By the time Bush and Blair stood before the White House Press Corpse, they had decided on war and begun it. Troops were being deployed. Escalated bombing missions were preparing the ground. Assorted attempts to initiate all-out war had already failed or been abandoned. That Bush was interested in provoking Iraq is confirmed by extensive covert operations called DB/Anabasis reported by Michael Isikoff and David Corn in their book Hubris:
Over an intense forty-five day period beginning in late 2001, [two CIA operatives] cooked up an audacious plan. . . . It called for installing a small army of paramilitary CIA officers on the ground inside Iraq; for elaborate schemes to penetrate Saddam’s regime; recruiting disgruntled military officers with buckets of cash; for feeding the regime disinformation . . . for disrupting the regime’s finances . . . for sabotage that included blowing up railroad lines. . . . It also envisioned staging a phony incident that could be used to start a war. A small group of Iraqi exiles would be flown into Iraq by helicopter to seize an isolated military base near the Saudi border. They then would take to the airwaves and announce a coup was under way. If Saddam responded by flying troops south, his aircraft would be shot down by US fighter planes patrolling the no-fly zones established by U.N. edict after the first Persian Gulf War. A clash of this sort could be used to initiate a full-scale war. On February 16, 2002, President Bush signed covert findings authorizing the various elements of Anabasis. The leaders of the congressional intelligence committees — including Porter Goss, a Republican, and Senator Bob Graham, a Democrat — were briefed. ‘The idea was to create an incident in which Saddam lashes out’ [said CIA operative John McGuire]. If all went as planned, ‘you’d have a premise for war: we’ve been invited in.’
A White House staffer was instructed in 2003 to forge a letter that could be used to tie Hussein to al Qaeda as well as to forge letters smearing vocal opponents of invasion. Other information tying Hussein to al Qaeda consisted largely of claims fed to a torture victim. Evidence of biological weapons came from a German informant identified as a heavy drinker with mental breakdowns, not psychologically stable, “crazy,” and “probably a fabricator.” Evidence for nuclear weapons rested heavily on a forged letter, rejected as a forged letter by the CIA. There was also a claim re aluminum tubes that was rejected by the Energy Department and the State Department and even by the military until it contracted out to a couple of hacks in Central Virginia who were willing to say what was needed.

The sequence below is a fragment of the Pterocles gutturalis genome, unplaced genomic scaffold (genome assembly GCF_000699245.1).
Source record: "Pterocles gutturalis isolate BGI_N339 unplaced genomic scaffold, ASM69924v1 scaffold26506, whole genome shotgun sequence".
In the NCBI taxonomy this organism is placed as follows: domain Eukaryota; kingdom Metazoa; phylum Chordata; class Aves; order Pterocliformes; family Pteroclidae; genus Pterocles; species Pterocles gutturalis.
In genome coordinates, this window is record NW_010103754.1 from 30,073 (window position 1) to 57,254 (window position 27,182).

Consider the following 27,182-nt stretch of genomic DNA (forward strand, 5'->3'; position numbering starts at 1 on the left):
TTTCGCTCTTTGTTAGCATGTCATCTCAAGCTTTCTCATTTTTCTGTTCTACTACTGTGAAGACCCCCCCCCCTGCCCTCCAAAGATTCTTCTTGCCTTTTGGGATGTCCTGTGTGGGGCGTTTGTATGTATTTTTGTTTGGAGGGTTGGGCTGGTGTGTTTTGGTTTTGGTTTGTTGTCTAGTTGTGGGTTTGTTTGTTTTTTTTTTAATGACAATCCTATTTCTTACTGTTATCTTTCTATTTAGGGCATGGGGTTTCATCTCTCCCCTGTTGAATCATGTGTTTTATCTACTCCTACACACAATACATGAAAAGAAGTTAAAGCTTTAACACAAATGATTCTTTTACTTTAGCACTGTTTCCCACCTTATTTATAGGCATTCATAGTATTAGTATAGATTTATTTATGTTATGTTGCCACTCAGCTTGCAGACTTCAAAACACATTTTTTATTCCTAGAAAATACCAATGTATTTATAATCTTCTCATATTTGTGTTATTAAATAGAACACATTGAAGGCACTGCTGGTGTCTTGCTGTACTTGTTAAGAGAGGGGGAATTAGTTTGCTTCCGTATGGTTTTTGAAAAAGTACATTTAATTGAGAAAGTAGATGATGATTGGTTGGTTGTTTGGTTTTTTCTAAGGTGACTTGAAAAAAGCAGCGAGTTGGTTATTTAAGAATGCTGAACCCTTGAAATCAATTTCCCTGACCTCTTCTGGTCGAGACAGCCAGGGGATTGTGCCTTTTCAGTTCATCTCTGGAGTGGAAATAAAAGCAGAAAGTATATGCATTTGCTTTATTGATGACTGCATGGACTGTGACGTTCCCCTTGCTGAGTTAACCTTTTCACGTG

Senate Select Committee on Intelligence Chairman Jay Rockefeller concluded that “In making the case for war, the Administration repeatedly presented intelligence as fact when in reality it was unsubstantiated, contradicted, or even nonexistent.”
Clearly Rockefeller is jumping to a conclusion, and the more responsible people over at the Dallas Morning News know better.
Still, if you think there might be something to all of this, I recommend reading The 35 Articles of Impeachment and the Case for Prosecuting George W. Bush.
Laws clearly violated by George W. Bush include, among many others: The U.S. Constitution Article I, Sections 8, 9, Article II, Sections 1, 3, Article VI, and the Fourth and Fifth Amendments, the prohibition on covert propaganda, Title 2 U.S. Code Section 194, Title 18 U.S. Code Sections 4, 371, 1341, 1346, 1385, 2340A, 2441, The War Powers Act, the United Nations Charter Chapter 1 Article 2 Section 3, the Kellogg-Briand Pact, the Hague Convention of 1899, Joint Resolution 114 Section 3, Additional Protocol I to Geneva Conventions, the National Defense Authorization Act for fiscal year 2008 Section 1222, the Fourth Geneva Convention, the Third Geneva Convention, the International Covenant on Human Rights Articles 7, 10, the Convention Against Torture, the Optional Protocol to the Fourth Geneva Convention on Rights of the Child, the Foreign Intelligence Surveillance Act, the Voting Rights Act, and the Stored Communications Act.
But who’s counting?